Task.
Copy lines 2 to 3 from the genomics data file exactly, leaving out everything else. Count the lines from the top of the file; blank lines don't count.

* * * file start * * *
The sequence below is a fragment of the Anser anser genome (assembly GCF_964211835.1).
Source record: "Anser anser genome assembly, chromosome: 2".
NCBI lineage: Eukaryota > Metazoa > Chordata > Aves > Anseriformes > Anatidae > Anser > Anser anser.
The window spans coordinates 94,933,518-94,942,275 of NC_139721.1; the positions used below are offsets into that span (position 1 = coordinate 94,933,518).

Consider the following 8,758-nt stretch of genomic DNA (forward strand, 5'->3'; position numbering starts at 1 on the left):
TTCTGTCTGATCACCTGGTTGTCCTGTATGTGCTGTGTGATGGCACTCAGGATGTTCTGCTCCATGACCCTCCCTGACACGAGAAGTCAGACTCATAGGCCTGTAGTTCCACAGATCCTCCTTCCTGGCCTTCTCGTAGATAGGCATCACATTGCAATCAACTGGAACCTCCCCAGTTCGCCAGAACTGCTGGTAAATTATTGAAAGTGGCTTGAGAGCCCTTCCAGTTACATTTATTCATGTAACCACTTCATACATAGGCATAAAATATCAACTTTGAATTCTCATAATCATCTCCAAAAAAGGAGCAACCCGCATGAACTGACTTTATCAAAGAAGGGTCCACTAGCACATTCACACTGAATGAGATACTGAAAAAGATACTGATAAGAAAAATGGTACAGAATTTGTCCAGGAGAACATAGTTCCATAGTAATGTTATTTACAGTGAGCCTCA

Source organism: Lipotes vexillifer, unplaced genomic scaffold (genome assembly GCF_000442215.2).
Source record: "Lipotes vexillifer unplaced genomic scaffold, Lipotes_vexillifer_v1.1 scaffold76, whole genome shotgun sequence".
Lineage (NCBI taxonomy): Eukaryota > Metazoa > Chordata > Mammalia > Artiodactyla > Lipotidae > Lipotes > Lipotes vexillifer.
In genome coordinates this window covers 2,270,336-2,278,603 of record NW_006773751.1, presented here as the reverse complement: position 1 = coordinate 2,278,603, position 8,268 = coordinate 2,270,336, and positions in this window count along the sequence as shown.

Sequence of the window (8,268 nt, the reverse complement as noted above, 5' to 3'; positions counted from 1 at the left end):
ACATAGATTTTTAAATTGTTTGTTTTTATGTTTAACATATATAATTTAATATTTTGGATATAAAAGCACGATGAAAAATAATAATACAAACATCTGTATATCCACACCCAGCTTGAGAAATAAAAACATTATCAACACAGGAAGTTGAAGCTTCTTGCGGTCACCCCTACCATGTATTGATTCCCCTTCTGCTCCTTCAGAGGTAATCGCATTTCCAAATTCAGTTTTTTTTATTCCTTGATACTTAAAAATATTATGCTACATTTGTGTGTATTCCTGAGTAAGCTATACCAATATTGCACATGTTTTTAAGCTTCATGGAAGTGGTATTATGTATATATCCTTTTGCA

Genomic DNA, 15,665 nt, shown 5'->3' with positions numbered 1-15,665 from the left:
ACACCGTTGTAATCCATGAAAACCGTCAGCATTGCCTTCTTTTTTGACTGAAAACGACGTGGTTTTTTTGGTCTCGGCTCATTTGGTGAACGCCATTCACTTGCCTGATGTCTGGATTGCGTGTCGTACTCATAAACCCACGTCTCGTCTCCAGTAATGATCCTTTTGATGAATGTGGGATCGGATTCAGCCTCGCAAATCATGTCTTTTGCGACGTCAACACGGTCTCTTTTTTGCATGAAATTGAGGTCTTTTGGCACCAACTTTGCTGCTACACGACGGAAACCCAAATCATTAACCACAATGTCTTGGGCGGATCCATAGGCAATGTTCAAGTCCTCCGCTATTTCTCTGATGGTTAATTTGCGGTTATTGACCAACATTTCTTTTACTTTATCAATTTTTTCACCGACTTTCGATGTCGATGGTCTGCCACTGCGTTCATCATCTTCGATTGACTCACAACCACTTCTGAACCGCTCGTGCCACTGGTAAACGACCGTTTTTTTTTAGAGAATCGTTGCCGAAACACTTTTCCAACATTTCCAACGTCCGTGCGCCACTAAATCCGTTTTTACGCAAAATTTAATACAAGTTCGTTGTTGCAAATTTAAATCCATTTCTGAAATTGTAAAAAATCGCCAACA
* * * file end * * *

Source record: "Anser anser genome assembly, chromosome: 2".
NCBI lineage: Eukaryota > Metazoa > Chordata > Aves > Anseriformes > Anatidae > Anser > Anser anser.